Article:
reply to post by Caver78
It might help you to know that there is a big learning curve associated with vaping. Seems silly right? What could be easier: fire it up, inhale,
what's the problem?
Well, doctors at a forum that shall go nameless have done the research and strangely enough those newcomers left to their own devices with no help
from experienced vapers usually return to the analogs. Why? Because their nicotine levels are way too low to amount to a feeling of 'satisfaction'.
Experienced vapers that stick it through and believe that they can drop the analogs with the help of the device, on the other hand, are usually
walking around with way more nic in their systems than analog users.
It's because of the way that the nic is absorbed. It is very different than analogs. Vaping is just plain not smoking; that's the first thing to get
around. It's something more like hookah and cigar smoking. The main thing is to trust your device.
You can't trust those store bought disposable things. As far as I can tell, those are just there to make sure that you learn that vaping cannot
replace analogs. But, of course, it can, and in fact it's much better.
Sometimes I make the right call and I did when I bought my ProVape 1. It does not have variable voltage and it does just one thing: it delivers 3.7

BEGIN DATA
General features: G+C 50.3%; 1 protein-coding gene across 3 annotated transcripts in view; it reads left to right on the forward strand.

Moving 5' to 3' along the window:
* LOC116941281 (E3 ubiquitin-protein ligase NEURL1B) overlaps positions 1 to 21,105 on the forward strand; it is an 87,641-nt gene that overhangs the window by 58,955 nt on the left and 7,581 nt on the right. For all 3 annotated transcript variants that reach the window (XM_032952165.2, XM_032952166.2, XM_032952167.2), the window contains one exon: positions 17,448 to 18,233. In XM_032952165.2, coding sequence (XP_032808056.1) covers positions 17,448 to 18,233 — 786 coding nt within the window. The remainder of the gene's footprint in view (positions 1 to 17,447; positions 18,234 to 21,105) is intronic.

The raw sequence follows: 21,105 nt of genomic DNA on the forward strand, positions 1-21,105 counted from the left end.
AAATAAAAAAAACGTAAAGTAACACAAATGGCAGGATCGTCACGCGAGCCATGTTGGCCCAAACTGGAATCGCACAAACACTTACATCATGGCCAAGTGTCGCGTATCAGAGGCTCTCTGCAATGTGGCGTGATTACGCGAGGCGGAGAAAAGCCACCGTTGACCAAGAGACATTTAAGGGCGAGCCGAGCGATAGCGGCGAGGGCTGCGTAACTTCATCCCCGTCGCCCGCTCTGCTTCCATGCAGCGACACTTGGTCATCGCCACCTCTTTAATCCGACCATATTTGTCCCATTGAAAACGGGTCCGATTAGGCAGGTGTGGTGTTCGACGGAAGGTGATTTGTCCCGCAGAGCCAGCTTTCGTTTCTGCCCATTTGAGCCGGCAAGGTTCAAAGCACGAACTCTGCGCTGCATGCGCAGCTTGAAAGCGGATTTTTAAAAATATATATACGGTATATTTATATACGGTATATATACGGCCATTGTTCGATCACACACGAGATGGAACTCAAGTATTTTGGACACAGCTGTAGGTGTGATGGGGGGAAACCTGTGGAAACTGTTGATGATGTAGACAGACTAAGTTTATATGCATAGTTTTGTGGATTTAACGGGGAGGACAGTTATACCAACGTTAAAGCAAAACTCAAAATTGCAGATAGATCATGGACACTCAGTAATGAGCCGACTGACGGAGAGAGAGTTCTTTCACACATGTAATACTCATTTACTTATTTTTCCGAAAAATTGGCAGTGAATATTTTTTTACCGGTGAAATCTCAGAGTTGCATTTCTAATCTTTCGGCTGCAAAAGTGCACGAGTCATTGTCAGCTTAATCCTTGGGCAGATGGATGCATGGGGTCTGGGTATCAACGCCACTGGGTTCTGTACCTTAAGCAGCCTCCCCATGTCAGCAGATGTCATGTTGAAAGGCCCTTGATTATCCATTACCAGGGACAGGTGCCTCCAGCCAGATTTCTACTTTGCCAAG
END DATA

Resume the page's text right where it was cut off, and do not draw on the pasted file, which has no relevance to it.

volts to your attachments flawlessly and dependably; I have not had a single dead button push in three years.
Get the AW IC 14500 batts with it. Put a Kanger mini-pro-tank on it with 1.8 ohm heads and you will be good to go. In two weeks the idea of analogs
will make you chuckle nostalgically.
P.S. Forgot to add that you will need a tiny steel Evod adaptor for that Kanger mini-pro-tank to fit on the ProVape 1; it's the best combo I have
tried and delivers a perfectly civilized hit.
Also; ProVape is made in the U.S.A.. I have dropped it on concrete from chest height more than twice and the concrete is lucky to have survived; it's
made of the same stainless as prohibitively expensive medical devices and seems to have been made by engineers at DARPA. It's bulletproof.
edit on 12-2-2014 by Bybyots because: (no reason given)